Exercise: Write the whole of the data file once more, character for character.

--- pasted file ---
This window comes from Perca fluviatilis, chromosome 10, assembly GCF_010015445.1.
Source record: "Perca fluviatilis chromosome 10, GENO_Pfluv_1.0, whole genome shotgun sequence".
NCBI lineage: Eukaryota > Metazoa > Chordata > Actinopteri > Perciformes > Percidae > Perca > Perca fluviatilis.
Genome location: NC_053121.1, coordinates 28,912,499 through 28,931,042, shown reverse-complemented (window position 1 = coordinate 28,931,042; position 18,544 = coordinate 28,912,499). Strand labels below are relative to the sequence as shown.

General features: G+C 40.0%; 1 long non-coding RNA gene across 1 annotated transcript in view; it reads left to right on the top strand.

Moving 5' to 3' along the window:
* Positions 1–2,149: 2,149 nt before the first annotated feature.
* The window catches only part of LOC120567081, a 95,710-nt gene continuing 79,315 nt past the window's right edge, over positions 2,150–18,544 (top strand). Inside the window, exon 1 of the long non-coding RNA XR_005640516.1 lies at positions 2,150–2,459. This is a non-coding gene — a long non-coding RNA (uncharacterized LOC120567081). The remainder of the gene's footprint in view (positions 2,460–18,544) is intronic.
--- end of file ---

This window comes from Perca fluviatilis, chromosome 10, assembly GCF_010015445.1.
Source record: "Perca fluviatilis chromosome 10, GENO_Pfluv_1.0, whole genome shotgun sequence".
NCBI lineage: Eukaryota > Metazoa > Chordata > Actinopteri > Perciformes > Percidae > Perca > Perca fluviatilis.
Genome location: NC_053121.1, coordinates 28,912,499 through 28,931,042, shown reverse-complemented (window position 1 = coordinate 28,931,042; position 18,544 = coordinate 28,912,499). Strand labels below are relative to the sequence as shown.

General features: G+C 40.0%; 1 long non-coding RNA gene across 1 annotated transcript in view; it reads left to right on the top strand.

Moving 5' to 3' along the window:
* Positions 1–2,149: 2,149 nt before the first annotated feature.
* The window catches only part of LOC120567081, a 95,710-nt gene continuing 79,315 nt past the window's right edge, over positions 2,150–18,544 (top strand). Inside the window, exon 1 of the long non-coding RNA XR_005640516.1 lies at positions 2,150–2,459. This is a non-coding gene — a long non-coding RNA (uncharacterized LOC120567081). The remainder of the gene's footprint in view (positions 2,460–18,544) is intronic.